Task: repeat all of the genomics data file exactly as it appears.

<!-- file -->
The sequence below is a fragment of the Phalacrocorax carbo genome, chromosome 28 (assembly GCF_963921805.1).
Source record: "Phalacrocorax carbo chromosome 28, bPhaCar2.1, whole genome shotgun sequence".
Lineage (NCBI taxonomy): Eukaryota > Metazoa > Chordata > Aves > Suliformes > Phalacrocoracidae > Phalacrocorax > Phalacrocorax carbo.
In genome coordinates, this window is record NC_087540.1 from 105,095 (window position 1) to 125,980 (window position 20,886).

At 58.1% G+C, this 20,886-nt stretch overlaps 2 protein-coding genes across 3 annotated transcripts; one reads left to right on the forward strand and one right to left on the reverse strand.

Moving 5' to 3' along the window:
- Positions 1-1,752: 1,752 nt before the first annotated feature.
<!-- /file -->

The sequence below is a fragment of the Phalacrocorax carbo genome, chromosome 28 (assembly GCF_963921805.1).
Source record: "Phalacrocorax carbo chromosome 28, bPhaCar2.1, whole genome shotgun sequence".
Lineage (NCBI taxonomy): Eukaryota > Metazoa > Chordata > Aves > Suliformes > Phalacrocoracidae > Phalacrocorax > Phalacrocorax carbo.
In genome coordinates, this window is record NC_087540.1 from 105,095 (window position 1) to 125,980 (window position 20,886).

At 58.1% G+C, this 20,886-nt stretch overlaps 2 protein-coding genes across 3 annotated transcripts; one reads left to right on the forward strand and one right to left on the reverse strand.

Moving 5' to 3' along the window:
- Positions 1-1,752: 1,752 nt before the first annotated feature.